American artist James McNeill Whistler (1834–1903) arrived in London in 1859 and discovered in its neighborhoods and inhabitants an inexhaustable source of aesthetic inspiration. His images of the city created over the next two decades represent one of his most successful and profound assaults on the contemporary art establishment. In the Sackler’s first major Whistler exhibition, more than seventy works—paintings of famed London sites in Chelsea and along the Thames River, as well as prints and rarely seen drawings, watercolors, and pastels—present a captivating survey of the artist’s unique depictions of a rapidly changing urban environment. The exhibition culminates with some of Whistler’s stunning, iconic nocturnes, including Blue and Gold—Old Battersea Bridge (1872–77).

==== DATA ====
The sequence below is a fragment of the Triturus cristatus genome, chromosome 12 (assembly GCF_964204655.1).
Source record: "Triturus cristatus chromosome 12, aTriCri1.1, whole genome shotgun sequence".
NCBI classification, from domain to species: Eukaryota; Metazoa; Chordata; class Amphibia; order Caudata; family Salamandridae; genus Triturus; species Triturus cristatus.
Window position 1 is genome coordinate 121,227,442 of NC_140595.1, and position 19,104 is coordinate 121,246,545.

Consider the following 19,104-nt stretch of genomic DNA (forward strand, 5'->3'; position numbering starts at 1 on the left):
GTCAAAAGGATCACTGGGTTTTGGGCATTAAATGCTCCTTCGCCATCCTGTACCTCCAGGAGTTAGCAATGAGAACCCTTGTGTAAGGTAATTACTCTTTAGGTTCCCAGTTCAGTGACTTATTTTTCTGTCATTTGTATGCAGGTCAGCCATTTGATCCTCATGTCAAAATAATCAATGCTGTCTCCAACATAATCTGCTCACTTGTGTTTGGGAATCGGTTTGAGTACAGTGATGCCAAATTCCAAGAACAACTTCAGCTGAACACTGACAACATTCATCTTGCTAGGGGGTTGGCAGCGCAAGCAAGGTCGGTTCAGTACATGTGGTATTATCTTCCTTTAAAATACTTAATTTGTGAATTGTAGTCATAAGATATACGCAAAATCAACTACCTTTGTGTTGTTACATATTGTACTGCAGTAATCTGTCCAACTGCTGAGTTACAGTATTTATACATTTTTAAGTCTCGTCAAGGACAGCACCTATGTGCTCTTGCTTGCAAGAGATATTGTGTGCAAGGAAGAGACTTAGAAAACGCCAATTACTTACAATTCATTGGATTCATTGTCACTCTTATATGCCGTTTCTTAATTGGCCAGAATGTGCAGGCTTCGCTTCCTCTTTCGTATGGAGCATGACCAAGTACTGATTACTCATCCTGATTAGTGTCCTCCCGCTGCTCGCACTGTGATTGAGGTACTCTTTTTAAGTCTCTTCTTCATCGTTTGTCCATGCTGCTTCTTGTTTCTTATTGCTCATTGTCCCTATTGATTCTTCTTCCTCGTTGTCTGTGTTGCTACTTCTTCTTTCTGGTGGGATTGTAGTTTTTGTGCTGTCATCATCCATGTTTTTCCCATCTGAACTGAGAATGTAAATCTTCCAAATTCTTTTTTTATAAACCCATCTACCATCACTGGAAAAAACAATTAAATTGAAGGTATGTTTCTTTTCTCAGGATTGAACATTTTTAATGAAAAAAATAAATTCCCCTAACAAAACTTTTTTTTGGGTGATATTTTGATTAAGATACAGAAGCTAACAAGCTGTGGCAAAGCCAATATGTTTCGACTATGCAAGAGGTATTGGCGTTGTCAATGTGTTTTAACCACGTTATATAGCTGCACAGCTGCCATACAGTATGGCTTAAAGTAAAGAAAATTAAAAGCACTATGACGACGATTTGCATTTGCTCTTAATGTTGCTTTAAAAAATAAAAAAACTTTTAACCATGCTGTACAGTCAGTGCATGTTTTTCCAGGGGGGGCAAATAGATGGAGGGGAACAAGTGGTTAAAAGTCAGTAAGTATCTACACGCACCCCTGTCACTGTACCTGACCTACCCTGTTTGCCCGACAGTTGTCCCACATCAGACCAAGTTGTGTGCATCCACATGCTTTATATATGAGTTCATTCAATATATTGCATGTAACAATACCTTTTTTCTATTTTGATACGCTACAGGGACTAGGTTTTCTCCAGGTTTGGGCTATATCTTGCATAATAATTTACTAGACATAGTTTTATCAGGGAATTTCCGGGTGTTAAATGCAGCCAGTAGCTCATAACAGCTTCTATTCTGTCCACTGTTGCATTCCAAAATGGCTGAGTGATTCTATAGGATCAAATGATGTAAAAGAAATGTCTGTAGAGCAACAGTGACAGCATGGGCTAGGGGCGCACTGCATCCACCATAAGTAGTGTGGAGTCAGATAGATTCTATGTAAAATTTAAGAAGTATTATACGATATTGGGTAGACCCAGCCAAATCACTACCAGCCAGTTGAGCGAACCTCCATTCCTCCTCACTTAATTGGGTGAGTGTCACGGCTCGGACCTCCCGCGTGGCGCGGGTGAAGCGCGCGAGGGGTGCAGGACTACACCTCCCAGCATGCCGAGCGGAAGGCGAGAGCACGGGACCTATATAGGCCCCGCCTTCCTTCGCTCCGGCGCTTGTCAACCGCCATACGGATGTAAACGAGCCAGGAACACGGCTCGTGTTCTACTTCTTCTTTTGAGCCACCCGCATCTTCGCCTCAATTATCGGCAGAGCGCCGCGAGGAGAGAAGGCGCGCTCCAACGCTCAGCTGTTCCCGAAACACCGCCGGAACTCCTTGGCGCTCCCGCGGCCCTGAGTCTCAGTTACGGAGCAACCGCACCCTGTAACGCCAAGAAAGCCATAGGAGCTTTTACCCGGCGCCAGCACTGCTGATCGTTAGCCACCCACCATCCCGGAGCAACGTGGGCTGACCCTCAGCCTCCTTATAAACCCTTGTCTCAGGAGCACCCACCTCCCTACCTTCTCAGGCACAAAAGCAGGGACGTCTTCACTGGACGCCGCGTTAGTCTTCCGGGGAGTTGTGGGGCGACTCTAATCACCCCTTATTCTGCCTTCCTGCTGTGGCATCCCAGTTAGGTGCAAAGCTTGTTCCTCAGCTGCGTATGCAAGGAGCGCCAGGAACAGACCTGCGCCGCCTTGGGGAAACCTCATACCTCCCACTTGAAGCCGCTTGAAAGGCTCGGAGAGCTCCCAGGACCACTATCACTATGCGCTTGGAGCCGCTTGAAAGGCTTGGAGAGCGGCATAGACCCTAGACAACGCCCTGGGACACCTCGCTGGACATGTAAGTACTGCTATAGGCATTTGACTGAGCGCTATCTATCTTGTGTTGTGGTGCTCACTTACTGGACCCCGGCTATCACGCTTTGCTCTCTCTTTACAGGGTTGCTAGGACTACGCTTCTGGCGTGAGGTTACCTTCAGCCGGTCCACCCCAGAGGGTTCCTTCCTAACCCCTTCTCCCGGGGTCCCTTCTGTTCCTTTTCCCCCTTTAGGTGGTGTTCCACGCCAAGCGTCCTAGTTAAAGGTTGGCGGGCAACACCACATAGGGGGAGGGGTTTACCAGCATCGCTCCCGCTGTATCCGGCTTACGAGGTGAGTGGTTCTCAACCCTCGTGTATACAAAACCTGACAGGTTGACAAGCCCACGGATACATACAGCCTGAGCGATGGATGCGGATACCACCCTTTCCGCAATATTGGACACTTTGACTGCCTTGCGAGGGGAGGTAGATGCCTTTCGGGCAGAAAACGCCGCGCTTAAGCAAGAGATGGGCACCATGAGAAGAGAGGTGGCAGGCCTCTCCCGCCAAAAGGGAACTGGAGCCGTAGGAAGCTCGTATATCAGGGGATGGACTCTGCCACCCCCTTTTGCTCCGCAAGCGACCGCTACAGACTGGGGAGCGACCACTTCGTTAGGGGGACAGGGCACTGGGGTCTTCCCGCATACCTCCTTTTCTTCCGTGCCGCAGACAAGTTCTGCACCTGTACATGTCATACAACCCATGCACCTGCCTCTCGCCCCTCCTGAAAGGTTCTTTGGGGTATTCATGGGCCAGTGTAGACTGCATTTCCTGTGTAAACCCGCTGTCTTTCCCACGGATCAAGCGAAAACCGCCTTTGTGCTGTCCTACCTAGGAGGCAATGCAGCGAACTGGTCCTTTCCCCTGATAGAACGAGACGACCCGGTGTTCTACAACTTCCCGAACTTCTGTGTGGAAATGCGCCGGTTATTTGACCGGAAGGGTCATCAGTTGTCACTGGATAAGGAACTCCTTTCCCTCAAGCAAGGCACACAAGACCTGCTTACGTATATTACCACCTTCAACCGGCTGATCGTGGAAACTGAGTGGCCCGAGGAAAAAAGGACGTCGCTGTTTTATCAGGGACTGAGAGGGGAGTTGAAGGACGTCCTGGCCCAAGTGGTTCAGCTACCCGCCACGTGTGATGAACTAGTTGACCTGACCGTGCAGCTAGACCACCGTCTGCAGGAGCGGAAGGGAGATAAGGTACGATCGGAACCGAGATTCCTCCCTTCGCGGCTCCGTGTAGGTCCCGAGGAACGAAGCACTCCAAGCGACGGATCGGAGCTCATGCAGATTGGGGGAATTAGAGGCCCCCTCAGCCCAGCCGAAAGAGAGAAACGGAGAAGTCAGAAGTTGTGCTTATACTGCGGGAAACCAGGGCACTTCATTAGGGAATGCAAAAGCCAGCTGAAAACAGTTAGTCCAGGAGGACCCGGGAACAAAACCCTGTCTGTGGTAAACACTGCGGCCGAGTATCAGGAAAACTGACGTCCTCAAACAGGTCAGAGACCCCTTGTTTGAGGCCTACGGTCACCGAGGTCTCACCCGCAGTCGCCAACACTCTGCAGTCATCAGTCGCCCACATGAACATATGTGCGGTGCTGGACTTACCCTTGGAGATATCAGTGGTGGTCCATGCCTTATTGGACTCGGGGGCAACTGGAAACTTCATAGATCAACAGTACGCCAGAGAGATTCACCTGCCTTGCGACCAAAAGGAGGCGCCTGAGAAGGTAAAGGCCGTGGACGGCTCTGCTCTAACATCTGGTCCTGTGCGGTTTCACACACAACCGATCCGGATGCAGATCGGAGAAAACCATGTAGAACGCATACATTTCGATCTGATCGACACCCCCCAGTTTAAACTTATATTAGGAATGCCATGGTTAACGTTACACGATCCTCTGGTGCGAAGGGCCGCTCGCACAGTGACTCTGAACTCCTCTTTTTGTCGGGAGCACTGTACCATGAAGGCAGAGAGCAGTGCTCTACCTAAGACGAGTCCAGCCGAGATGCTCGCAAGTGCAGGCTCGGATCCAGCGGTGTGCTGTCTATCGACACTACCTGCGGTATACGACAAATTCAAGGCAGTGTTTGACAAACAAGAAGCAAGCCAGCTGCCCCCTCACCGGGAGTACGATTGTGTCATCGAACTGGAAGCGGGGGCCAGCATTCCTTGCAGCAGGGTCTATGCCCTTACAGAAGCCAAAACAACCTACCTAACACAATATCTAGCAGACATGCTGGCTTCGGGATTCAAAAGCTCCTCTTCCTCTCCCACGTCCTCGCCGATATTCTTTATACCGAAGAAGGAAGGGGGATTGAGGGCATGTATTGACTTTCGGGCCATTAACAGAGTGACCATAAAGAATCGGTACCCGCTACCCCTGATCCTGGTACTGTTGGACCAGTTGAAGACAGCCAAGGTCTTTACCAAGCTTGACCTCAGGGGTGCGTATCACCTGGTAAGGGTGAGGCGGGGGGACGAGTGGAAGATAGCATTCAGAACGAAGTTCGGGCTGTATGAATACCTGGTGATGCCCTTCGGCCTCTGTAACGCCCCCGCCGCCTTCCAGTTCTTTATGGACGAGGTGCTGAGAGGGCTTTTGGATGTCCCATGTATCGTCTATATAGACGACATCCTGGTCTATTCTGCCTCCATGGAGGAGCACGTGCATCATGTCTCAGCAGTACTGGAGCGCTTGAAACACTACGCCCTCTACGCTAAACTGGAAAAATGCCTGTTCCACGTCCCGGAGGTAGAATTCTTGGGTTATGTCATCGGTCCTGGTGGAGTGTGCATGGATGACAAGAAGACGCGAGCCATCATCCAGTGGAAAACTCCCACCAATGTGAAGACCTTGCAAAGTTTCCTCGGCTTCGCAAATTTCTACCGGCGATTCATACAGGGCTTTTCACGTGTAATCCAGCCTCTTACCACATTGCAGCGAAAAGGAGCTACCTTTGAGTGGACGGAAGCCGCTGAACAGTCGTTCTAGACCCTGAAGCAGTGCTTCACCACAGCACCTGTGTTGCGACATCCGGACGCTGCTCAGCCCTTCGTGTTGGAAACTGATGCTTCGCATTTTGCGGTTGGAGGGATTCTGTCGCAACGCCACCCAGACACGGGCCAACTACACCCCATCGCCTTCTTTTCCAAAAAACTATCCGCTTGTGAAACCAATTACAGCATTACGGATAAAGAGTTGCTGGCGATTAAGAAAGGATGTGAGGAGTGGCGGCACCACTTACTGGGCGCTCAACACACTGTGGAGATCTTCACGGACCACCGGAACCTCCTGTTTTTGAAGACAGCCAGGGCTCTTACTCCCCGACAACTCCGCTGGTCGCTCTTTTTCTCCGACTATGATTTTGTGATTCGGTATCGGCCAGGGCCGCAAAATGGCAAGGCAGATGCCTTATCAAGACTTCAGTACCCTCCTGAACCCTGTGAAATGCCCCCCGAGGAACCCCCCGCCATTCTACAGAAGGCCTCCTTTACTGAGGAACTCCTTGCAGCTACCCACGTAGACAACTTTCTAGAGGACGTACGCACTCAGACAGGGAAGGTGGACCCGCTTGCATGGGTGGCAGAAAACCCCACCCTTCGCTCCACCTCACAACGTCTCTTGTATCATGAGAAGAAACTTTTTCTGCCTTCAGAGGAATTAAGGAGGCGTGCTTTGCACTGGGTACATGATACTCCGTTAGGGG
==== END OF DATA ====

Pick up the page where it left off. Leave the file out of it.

Kiyochika: Master of the Night (Sackler, March 29–July 27, 2014), an exhibition of Meiji-period woodblock prints, resonates with the Whistler show both in style and substance. As a painter and printmaker, Kobayashi Kiyochika (1847–1915) excelled at atmospheric, moody images of Tokyo after dark—urban nocturnes that, like Whistler’s images of London, adapted earlier artistic methods to reflect a new and shifting reality.